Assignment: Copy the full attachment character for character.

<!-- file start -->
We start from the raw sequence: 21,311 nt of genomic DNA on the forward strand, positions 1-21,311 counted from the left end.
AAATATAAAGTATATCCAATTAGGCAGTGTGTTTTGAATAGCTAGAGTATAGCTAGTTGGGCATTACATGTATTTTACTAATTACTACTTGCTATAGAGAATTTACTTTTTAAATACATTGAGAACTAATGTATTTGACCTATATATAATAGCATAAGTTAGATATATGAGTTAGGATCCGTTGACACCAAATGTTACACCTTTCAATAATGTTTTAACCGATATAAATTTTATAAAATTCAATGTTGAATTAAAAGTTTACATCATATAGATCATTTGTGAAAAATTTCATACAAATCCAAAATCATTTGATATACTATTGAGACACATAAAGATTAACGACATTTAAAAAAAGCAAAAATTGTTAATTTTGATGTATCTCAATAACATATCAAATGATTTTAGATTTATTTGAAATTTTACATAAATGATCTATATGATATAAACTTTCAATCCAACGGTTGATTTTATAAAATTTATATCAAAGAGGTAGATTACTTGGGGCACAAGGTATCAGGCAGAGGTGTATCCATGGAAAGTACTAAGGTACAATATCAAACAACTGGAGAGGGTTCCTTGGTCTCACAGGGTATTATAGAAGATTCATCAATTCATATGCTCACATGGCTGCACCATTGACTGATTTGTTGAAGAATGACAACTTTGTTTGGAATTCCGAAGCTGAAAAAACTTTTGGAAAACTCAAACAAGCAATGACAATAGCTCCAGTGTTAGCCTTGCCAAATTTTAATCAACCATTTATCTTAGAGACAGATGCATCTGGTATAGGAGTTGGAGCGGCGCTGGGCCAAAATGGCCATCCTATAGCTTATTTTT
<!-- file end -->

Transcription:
We start from the raw sequence: 21,311 nt of genomic DNA on the forward strand, positions 1-21,311 counted from the left end.
AAATATAAAGTATATCCAATTAGGCAGTGTGTTTTGAATAGCTAGAGTATAGCTAGTTGGGCATTACATGTATTTTACTAATTACTACTTGCTATAGAGAATTTACTTTTTAAATACATTGAGAACTAATGTATTTGACCTATATATAATAGCATAAGTTAGATATATGAGTTAGGATCCGTTGACACCAAATGTTACACCTTTCAATAATGTTTTAACCGATATAAATTTTATAAAATTCAATGTTGAATTAAAAGTTTACATCATATAGATCATTTGTGAAAAATTTCATACAAATCCAAAATCATTTGATATACTATTGAGACACATAAAGATTAACGACATTTAAAAAAAGCAAAAATTGTTAATTTTGATGTATCTCAATAACATATCAAATGATTTTAGATTTATTTGAAATTTTACATAAATGATCTATATGATATAAACTTTCAATCCAACGGTTGATTTTATAAAATTTATATCAAAGAGGTAGATTACTTGGGGCACAAGGTATCAGGCAGAGGTGTATCCATGGAAAGTACTAAGGTACAATATCAAACAACTGGAGAGGGTTCCTTGGTCTCACAGGGTATTATAGAAGATTCATCAATTCATATGCTCACATGGCTGCACCATTGACTGATTTGTTGAAGAATGACAACTTTGTTTGGAATTCCGAAGCTGAAAAAACTTTTGGAAAACTCAAACAAGCAATGACAATAGCTCCAGTGTTAGCCTTGCCAAATTTTAATCAACCATTTATCTTAGAGACAGATGCATCTGGTATAGGAGTTGGAGCGGCGCTGGGCCAAAATGGCCATCCTATAGCTTATTTTT